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whittleling (is that how you spell it)

Posted by skanman14 (My Page) on
Fri, Jul 18, 08 at 11:13

I have a decent sized hunk of wood (not sure what kind), and im just itching to turn it into something, now ive never really carved anyhting before, but im good with tools, good with my hands and im fairly creative, does anyone have any recomendations for the tools i need to get, or general advice? keep in mind ive never done this before

Follow-Up Postings:

RE: whittleling (is that how you spell it)

Take that piece of wood and remove everything that doesn't look like a duck. :-)

Seriously, the best book on the subject, IMO, is "Swedish Carving Techniques," by Wille Sundqvist. So sadly, it's out of print. Even sadder is that I didn't sweep up all 8 copies on the clearance table when I had the chance. If you can find it at your library get it, if you can find it for sale, get out your wallet with one hand while you hold it with the other. Using just a carving (sloyd) knife, he shows more ways to cut wood than you can imagine. I will never tire or making wooden spoons, but I was tired of making hound dogs and boots before I ever started. Wille's spoons are nothing short of engineering marvels.

A distant second choice is Rick Butz's "How to Carve Wood."

Tools: buy good ones and learn to sharpen them. One of the magazines did a review a few years ago. Swiss-Made (Pfeil) seem to be ubiquitous, but the author much preferred the German-made brands.

Here is a link that might be useful: Should have bought these at $4 each

RE: whittleling (is that how you spell it)

oh wow, im not sure im trying to spend 145, i mean, my college books cost less than that! but hey i appreciate the imput, if I cant find willy then i'll see what rick has to say

RE: whittleling (is that how you spell it)

$145.00, Wow; that would just about cover the cost of one 2" Sourby #2 Gouge Chisel, LOL.

About 20 years ago I was sitting in my local coffee shop when a close friend came in and asked if I was interested in buying a set of 12 wood carving chisels. At the time I didn't know the first thing about whittling or woodcarving and didn't have a clue what the tools were worth. He told me he could let me have the complete set for $30. At the time I thought that was a bit more than I really wanted to pay but he was a good friend and I knew he would never part with any of his tools unless he really needed the money, so I agreed to buy them.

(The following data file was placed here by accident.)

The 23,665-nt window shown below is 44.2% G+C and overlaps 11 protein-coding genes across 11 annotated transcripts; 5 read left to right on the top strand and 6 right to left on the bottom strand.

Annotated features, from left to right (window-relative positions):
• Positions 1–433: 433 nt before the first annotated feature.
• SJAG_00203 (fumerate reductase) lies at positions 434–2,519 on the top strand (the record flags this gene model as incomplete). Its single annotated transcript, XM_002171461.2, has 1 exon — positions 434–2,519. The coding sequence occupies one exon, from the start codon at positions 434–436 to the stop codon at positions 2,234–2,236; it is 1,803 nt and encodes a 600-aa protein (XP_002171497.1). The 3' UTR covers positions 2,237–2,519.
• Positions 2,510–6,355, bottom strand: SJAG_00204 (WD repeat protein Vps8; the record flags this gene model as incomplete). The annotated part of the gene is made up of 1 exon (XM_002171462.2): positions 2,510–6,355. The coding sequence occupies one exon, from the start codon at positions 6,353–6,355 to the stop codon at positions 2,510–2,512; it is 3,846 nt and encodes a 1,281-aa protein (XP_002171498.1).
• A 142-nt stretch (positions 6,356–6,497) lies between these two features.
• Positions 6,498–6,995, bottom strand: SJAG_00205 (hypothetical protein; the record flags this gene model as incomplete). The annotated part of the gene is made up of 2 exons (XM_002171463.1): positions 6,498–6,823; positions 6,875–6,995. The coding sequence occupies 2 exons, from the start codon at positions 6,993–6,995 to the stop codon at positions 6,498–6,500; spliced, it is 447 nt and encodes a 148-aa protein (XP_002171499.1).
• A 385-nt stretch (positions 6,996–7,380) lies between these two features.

A couple weeks later he gave me a copy of the Garett Wade tool catalog and I found out the set he had sold me for $30 originally cost $179.

Since then I have managed to collect knives and chisels of all sorts and sizes and in prices ranging from $10 for a set of 10 or 12 to $300 for one chisel, not to mention the hundred or so dollars that I have spent on sharpening stones & slips. (Slips are small sharpening stones that have special shapes for sharpening concave or V-gouge chisels.)

If I have learned nothing else from my experience, I have learned that any knife can be used for carving or whittling assuming that you sharpened it sufficiently, however the better the grade of steel the better the knife will hold the edge once you have it sharpened.

Now while were on the subject of sharpening. Whittling and woodcarving require precision cuts, therefore the key to success is how sharp the knife is. Now we are not talking sharp by the typical household or workshop standards, we are talking sharper than you ever imagined an ordinary knife can be. We are talking surgical knife sharp at the minimum. (send me an email and i will send you some illustrations on how to sharpen knives).

If you would like a fantastic catalog of fine wood working tools and supplies go to the Garrett Wade site and request their catalog. Not only does it list a full line of tools and supplies, it also has neat little hints and kinks all through the catalog.

RE: whittleling (is that how you spell it)

indespensible from the both of yous, 'preciate, ill post some pictures when the skanman removes everything from the wood that doesnt look like a duck :...unless i butcher it too much in whhich case id rather hid my embarassment

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